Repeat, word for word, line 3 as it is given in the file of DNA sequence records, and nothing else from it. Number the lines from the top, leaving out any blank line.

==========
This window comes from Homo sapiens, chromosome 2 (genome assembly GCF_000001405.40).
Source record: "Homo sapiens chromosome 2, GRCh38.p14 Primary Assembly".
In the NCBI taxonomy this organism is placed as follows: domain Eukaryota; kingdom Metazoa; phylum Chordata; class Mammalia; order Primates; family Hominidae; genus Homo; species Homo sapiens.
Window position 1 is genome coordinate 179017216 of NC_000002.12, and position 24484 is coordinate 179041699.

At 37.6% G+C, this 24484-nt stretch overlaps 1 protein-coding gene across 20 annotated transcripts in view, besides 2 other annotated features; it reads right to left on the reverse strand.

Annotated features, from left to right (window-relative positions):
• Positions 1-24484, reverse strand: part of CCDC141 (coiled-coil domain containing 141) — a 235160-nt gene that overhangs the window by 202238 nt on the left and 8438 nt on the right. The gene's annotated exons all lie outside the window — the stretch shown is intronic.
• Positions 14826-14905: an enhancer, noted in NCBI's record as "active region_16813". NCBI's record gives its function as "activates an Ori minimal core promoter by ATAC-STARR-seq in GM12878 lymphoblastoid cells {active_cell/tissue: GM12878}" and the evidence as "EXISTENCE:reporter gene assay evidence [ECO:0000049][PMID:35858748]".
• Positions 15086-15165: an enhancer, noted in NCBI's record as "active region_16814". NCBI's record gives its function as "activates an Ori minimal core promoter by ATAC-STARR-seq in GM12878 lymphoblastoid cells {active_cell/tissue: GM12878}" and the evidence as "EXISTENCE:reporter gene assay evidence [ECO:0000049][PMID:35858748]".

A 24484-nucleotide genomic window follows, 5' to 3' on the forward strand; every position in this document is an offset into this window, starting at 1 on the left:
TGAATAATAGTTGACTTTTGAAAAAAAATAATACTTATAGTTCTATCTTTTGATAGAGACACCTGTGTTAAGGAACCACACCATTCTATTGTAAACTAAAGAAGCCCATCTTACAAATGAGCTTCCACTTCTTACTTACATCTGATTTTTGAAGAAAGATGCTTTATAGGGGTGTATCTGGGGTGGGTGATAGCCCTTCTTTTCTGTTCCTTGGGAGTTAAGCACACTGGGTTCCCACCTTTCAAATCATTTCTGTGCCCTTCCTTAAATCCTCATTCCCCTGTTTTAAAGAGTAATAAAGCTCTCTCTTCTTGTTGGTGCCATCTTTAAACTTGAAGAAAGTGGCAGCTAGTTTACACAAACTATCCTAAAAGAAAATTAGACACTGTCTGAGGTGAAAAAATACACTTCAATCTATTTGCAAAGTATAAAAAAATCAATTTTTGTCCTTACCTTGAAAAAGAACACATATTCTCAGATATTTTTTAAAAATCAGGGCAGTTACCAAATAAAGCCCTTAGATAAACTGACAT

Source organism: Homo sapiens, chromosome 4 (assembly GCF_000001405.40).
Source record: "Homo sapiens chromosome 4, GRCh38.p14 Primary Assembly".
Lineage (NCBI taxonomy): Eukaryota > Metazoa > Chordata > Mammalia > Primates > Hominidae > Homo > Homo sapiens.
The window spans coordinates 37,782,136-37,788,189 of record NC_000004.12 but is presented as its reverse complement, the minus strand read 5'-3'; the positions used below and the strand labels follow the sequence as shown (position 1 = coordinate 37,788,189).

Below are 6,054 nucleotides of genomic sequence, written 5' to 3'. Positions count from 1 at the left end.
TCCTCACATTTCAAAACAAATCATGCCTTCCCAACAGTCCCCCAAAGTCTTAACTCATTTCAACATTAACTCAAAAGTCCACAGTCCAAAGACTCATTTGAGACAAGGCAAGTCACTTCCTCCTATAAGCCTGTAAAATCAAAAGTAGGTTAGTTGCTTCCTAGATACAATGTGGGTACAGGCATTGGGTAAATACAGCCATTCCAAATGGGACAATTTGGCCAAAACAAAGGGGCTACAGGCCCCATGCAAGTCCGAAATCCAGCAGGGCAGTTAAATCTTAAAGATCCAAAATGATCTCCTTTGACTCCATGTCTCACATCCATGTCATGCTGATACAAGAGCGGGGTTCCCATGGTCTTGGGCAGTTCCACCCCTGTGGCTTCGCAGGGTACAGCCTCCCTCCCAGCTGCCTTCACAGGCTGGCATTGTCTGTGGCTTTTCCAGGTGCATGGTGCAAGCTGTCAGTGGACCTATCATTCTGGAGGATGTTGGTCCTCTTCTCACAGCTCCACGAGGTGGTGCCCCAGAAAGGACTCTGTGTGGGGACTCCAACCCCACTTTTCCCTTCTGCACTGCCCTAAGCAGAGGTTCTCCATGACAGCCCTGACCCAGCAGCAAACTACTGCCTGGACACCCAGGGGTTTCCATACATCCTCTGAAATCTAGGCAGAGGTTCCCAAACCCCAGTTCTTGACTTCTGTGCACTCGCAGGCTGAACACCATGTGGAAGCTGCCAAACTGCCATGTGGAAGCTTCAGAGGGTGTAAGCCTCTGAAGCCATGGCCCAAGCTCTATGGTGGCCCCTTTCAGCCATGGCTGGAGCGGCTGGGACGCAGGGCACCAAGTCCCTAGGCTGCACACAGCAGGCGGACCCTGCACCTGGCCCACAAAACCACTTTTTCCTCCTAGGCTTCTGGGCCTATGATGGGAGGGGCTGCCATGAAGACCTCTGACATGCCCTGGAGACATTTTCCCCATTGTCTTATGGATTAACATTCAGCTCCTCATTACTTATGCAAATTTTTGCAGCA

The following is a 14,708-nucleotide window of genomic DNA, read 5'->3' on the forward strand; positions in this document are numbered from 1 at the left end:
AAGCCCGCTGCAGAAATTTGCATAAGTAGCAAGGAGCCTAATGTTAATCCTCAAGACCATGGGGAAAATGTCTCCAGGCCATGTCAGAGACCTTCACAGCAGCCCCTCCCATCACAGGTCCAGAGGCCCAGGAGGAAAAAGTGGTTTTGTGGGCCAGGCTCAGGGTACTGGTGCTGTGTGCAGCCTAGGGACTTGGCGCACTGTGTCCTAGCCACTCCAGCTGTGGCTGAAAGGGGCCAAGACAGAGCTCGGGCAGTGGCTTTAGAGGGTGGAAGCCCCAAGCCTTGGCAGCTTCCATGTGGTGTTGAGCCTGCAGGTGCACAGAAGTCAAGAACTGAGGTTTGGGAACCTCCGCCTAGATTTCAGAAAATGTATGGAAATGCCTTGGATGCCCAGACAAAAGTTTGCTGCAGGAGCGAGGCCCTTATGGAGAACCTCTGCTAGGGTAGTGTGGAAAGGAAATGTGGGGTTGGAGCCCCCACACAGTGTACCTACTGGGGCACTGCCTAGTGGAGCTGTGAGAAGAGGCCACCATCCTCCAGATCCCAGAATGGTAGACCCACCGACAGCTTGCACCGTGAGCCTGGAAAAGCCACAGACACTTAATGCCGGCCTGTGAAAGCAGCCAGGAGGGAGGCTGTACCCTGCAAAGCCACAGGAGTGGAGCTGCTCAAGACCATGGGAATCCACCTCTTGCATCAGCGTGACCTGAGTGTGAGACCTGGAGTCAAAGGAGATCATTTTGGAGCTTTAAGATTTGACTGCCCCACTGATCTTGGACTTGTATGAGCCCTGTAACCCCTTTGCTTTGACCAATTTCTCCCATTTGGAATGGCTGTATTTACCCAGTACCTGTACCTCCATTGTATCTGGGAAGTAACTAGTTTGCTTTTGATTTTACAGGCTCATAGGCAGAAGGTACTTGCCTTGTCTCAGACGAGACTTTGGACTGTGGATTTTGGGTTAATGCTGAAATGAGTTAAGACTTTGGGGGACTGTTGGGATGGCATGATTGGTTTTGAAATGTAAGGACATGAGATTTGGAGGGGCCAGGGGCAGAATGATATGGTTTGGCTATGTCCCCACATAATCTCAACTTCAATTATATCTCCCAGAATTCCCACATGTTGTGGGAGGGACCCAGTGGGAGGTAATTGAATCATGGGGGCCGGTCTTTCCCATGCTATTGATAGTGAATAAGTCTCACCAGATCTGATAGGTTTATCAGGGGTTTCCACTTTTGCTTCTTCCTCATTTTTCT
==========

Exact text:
In the NCBI taxonomy this organism is placed as follows: domain Eukaryota; kingdom Metazoa; phylum Chordata; class Mammalia; order Primates; family Hominidae; genus Homo; species Homo sapiens.